Post-election rumerations and musings

If Ben Affleck and Jennifer Aniston were “Bennifer”, can I call Obama and Biden “Obiden”? Pleeeease?

Yes, I know it’s horrible.  But I still feel like using it.

Anyway, I felt very good last night, and judging by the distant fireworks I heard in my area, I wasn’t alone.  What makes this even more interesting is that I have been experiencing over the last few months what the wags at the Philadelphia indie weekly CityPaper are calling “The Fishtown Effect”.  Much of the election scrutiny was on the so-called “Bradley Effect” in which white people claim they will vote for a black candidate but in reality choose a white candidate–in other words, they are voting based on their racism, but don’t publicly admit it.  But the Fishtown Effect suggests something else might be going on in this election: white voters who are publicly and unabashedly racist might still vote for a black candidate.

During the primaries, Fishtown went big-time for Hillary Clinton. According to an Obama volunteer who was canvassing the area at the time, racial overtones were sometimes obvious.

“We had this one woman come out. … Before I could open my mouth she said she didn’t vote for — I don’t know if she said black people or the N-word,” she recalls.

The volunteer whose observations were picked up by Politico — he agreed to speak on condition of anonymity, so let’s call him Joe the Canvasser — had a similar experience during the general election.

“They dropped the N-bomb right off the bat,” he says. “Some of the most graphic descriptions came out of the mouths of little old ladies. There was one lady … dropping it almost casually — ‘Oh, the nigger?'”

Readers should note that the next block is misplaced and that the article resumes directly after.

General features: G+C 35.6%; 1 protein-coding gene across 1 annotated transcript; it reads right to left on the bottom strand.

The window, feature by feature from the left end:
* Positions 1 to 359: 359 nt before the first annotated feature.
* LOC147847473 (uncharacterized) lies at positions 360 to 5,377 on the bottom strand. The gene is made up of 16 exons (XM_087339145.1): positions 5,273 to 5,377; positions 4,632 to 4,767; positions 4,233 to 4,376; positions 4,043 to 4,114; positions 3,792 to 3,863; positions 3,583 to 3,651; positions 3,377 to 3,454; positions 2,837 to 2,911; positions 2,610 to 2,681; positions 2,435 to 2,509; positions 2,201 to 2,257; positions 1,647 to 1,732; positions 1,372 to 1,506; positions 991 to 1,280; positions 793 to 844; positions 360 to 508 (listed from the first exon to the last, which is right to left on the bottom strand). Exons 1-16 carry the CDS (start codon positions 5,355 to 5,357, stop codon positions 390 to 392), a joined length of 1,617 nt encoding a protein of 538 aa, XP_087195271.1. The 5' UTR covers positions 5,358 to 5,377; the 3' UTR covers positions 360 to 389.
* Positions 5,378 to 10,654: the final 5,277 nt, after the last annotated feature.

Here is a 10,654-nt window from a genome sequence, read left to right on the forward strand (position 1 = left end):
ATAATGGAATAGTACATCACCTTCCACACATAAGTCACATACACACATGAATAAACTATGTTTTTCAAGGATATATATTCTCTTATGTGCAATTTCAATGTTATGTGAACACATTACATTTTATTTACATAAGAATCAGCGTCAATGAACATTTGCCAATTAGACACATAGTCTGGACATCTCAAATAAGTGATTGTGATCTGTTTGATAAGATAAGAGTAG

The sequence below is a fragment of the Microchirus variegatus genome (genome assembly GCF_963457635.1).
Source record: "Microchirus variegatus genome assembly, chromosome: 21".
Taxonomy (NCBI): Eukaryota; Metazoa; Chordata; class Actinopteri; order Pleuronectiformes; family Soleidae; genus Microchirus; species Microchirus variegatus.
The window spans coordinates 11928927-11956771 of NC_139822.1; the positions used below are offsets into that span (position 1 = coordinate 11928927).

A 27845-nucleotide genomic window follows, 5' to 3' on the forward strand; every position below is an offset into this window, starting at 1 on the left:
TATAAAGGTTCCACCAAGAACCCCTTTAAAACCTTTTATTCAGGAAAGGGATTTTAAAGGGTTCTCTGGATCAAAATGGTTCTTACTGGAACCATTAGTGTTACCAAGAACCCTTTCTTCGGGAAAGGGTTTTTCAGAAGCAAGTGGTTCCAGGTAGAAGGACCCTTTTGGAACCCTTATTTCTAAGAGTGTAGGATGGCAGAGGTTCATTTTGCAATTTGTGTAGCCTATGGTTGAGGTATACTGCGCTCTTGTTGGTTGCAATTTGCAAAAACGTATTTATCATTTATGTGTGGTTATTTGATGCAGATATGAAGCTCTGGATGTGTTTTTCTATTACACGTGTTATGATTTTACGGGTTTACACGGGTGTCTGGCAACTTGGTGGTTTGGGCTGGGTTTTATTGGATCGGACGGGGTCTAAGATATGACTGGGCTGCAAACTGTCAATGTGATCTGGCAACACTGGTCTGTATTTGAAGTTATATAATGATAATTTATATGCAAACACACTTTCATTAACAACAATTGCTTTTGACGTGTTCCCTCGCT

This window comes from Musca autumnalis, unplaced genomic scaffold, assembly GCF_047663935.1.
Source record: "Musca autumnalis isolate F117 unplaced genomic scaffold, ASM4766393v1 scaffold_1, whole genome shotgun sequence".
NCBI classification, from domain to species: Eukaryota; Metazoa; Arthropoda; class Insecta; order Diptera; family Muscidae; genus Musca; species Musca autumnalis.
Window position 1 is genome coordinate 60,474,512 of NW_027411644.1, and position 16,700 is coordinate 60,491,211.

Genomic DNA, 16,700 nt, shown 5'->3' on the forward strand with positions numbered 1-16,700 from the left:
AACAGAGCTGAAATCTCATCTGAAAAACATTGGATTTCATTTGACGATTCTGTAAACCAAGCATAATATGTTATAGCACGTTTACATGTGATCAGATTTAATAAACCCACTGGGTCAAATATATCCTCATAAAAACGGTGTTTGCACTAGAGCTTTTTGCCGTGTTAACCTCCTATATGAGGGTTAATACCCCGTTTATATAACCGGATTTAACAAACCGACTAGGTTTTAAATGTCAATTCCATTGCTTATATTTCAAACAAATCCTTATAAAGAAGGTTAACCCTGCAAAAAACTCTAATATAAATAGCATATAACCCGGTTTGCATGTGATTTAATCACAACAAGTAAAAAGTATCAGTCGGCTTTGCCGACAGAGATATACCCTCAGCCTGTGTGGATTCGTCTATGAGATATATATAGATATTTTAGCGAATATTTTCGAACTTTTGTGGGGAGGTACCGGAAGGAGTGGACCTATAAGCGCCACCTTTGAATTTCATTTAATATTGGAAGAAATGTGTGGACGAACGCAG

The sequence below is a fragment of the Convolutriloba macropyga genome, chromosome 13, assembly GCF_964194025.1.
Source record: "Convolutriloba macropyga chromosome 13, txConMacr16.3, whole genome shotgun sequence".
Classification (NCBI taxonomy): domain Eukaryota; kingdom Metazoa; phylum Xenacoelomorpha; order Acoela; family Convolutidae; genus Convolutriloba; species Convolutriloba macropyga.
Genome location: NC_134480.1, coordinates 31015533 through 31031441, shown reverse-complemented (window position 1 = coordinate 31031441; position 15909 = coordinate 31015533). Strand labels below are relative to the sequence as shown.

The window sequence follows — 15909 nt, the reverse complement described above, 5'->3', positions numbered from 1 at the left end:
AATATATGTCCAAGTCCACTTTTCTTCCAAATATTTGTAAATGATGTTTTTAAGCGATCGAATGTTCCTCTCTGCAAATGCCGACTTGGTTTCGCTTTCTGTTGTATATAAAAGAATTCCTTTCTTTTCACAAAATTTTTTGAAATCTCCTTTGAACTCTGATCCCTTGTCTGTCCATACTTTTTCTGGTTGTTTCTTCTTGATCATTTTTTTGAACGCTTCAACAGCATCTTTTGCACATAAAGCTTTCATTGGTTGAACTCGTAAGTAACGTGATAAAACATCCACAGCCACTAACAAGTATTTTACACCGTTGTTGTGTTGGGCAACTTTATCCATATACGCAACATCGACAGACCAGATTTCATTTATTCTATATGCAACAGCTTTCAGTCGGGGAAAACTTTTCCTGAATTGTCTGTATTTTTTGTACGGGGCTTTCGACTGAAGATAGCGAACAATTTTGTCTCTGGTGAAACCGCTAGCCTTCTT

What really shocked Joe, though, was that even despite that kind of language, a lot of people seemed ambivalent, even open to voting for Obama.

Consider Patrick McGowan, a union carpenter whom I met at Murph’s bar on Girard, just a block down from the Fishtown for Obama office. McGowan said he was voting for Obama.

“Everyone’s voting for him,” he said.

Would race be an obstacle?

“Not at all — not for anybody who’s a working man paying taxes,” he assured, adding: “First of all, he’s not all black. And maybe if a black person gets in there to be president, it’ll keep all the crybabies from crying discrimination.”

McGowan, like many of the Fishtowners I spoke with, was ready to assess Obama on his merits as a candidate, even as he viewed blacks in general as a monolithic, possibly hostile group.


Walking door to door, volunteer Tom Bayne is received politely. Many people say that yes, they’re voting Obama, but do so quietly, sometimes even glancing down the street first.

“A lot of people say, ‘I don’t want my neighbors to know,'” Bayne says. “I want to tell them, ‘Your neighbors said that, too!'”

I don’t live in Fishtown, but I do live in a suburb of Philly that has lots and lots of non-black people who drop the N-word casually, yet were cheering loudly last night.  I have a neighbor who is downright paranoid about blacks (he is Armenian\Italian), but has been encouraging everyone within earshot to vote Democratic this cycle.  Perhaps The Onion was right when they declared “Nation FInally Shitty Enough to Make Social Progress”.

I have some more cynical, depressing views on the election results, but they can surely wait.  It’s time to feel good for awhile.


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